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Aeon: “The Cell Is Not a Factory” — It’s Far More Complex

Photo credit: Roko Poljak, CC BY-SA 4.0 , via Wikimedia Commons.

I recently covered how Oxford biologist Denis Noble disfavors using machine or computer metaphors to describe living systems. Noble is right that there are many aspects of life that are not exactly computer-like or machine-like. Nonetheless, 

I don’t think that Noble is saying that the comparison between life and computers or machines is entirely inappropriate or completely irrelevant to anything we find in biology. Rather, I take him to be saying that life is “far more interesting and wonderful” than the idea that life is merely a computer or machine. If that’s what he’s saying, then I agree completely. 

Enter a new article just published at Aeon titled, “The cell is not a factory,” which adopts a similar view: the cell is not merely a factory, but in fact it is far more complex, information-infused, and communicative than any factory we’ve ever envisioned.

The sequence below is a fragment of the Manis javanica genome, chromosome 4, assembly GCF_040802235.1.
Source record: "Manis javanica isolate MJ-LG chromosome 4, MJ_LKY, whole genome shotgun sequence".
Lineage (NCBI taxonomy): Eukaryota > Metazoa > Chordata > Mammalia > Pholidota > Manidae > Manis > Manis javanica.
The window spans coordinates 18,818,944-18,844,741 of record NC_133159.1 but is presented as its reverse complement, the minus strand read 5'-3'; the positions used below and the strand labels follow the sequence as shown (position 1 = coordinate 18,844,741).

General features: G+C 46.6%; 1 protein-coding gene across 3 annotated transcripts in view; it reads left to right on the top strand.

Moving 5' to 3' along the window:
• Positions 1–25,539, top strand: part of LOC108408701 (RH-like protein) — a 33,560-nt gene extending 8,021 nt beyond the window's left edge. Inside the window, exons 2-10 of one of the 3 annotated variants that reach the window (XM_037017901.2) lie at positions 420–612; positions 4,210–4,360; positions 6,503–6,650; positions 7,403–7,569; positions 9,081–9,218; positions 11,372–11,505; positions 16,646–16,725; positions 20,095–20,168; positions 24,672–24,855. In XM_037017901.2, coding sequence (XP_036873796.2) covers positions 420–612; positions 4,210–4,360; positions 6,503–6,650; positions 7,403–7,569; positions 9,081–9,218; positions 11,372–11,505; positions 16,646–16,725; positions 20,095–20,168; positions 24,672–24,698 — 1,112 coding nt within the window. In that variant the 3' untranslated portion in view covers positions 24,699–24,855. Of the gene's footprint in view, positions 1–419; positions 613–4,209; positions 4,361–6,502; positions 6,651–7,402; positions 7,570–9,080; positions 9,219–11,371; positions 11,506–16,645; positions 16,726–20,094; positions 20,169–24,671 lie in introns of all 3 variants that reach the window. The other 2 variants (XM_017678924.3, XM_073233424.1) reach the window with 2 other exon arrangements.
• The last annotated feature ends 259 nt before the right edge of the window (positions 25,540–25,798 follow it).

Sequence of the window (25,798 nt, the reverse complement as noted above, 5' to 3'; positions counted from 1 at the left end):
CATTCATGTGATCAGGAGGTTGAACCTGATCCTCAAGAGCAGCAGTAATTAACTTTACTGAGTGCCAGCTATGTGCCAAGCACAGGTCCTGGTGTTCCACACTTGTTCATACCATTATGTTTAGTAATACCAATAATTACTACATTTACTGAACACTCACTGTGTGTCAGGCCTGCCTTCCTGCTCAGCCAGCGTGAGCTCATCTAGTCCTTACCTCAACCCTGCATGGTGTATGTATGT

The Classical Metaphor

The article first describes the classical view of the cell: 

Biology textbooks will tell you that each eukaryotic cell, which constitutes a range of organisms from humans to amoeba, contains a control centre within a structure called the nucleus. Genes present in the nucleus hold the ‘information’ necessary for the cell to function. And the nucleus, in turn, resides in a jelly-like fluid called the cytoplasm. Cytoplasm contains the cellular organelles, the ‘little organs’ in the cell; and these organelles, the narrative goes, carry out specific tasks based on instructions provided by the genes.

In short, the textbooks paint a picture of a cellular ‘assembly line’ where genes issue instructions for the manufacture of proteins that do the work of the body from day to day. This textbook description of the cell matches, almost word for word, a social institution. The picture of the cytoplasm and its organelles performing the work of ‘manufacturing’, ‘packaging’ and ‘shipping’ molecules according to ‘instructions’ from the genes eerily evokes the social hierarchy of executives ordering the manual labour of toiling masses.

Although the article doesn’t favor this view of the cell, it’s certainly not wrong to say that there is information in the nucleus of the cell that is vital for manufacturing proteins. Indeed, later the article says: